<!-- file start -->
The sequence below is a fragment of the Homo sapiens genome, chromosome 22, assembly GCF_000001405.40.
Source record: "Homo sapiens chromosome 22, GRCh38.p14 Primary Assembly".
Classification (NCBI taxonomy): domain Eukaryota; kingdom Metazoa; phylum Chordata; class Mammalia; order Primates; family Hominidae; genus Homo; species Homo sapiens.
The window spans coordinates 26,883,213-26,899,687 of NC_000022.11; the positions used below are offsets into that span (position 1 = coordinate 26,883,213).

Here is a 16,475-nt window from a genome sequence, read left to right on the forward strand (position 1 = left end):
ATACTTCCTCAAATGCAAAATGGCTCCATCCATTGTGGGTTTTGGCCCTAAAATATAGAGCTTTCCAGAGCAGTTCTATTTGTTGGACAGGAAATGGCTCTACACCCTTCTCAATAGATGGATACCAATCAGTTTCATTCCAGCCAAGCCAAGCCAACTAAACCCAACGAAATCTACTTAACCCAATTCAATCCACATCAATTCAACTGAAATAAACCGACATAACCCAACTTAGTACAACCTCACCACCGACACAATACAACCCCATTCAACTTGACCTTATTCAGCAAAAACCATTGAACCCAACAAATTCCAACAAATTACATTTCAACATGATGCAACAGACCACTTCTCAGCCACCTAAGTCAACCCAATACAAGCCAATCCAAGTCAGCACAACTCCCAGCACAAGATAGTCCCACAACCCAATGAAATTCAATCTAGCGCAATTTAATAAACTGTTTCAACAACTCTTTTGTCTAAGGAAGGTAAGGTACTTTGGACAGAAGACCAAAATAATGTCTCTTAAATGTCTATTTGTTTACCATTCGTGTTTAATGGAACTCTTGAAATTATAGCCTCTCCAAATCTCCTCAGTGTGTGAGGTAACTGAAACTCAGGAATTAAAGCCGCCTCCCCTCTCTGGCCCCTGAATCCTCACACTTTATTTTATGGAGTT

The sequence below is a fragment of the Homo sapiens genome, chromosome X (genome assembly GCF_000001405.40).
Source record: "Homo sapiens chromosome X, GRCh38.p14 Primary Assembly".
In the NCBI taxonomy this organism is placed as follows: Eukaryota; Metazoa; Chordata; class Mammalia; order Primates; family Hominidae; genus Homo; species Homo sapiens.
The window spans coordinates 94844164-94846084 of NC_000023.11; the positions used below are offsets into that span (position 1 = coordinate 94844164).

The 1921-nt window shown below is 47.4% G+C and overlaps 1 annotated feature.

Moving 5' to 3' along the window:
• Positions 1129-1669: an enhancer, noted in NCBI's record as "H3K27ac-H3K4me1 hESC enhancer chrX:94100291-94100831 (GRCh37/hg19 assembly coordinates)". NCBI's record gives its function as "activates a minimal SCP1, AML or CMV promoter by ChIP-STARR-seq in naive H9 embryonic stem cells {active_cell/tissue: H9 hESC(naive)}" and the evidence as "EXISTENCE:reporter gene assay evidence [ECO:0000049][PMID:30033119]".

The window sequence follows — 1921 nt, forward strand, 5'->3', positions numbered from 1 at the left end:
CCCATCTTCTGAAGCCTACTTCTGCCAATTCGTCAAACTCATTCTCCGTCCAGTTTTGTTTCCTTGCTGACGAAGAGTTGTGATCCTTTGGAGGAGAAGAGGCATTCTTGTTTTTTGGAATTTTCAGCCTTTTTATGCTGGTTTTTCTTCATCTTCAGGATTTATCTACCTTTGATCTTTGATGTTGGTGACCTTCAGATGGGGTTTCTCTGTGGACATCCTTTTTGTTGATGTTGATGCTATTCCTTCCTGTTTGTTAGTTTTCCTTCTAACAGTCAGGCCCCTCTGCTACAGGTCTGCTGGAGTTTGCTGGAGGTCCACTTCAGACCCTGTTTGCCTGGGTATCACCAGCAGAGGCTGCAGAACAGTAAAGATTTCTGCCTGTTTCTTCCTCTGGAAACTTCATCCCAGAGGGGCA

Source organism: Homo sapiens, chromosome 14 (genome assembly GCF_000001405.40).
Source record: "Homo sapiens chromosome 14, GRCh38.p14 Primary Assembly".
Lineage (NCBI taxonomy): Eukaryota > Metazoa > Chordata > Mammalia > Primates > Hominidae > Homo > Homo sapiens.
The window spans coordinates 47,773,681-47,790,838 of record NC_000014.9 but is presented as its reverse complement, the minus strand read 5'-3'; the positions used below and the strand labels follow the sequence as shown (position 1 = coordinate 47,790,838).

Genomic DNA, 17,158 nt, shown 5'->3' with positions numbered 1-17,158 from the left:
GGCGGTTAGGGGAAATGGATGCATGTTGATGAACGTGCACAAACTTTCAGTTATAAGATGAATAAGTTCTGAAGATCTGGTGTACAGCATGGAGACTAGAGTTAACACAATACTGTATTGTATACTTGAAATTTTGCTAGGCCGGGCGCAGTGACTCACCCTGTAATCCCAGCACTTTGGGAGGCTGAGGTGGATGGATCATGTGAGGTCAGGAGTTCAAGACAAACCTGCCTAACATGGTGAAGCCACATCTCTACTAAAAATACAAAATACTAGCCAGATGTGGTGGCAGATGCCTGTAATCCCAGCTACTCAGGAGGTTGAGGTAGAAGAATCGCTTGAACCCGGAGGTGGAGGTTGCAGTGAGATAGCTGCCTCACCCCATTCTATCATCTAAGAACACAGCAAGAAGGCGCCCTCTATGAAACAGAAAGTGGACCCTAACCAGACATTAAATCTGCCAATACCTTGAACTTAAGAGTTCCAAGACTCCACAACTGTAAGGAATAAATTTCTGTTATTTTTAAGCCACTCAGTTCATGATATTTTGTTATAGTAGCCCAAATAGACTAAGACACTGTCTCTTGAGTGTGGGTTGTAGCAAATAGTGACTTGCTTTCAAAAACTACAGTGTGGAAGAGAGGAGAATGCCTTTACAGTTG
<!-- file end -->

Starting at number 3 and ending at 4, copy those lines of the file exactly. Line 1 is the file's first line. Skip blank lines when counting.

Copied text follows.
Classification (NCBI taxonomy): domain Eukaryota; kingdom Metazoa; phylum Chordata; class Mammalia; order Primates; family Hominidae; genus Homo; species Homo sapiens.
The window spans coordinates 26,883,213-26,899,687 of NC_000022.11; the positions used below are offsets into that span (position 1 = coordinate 26,883,213).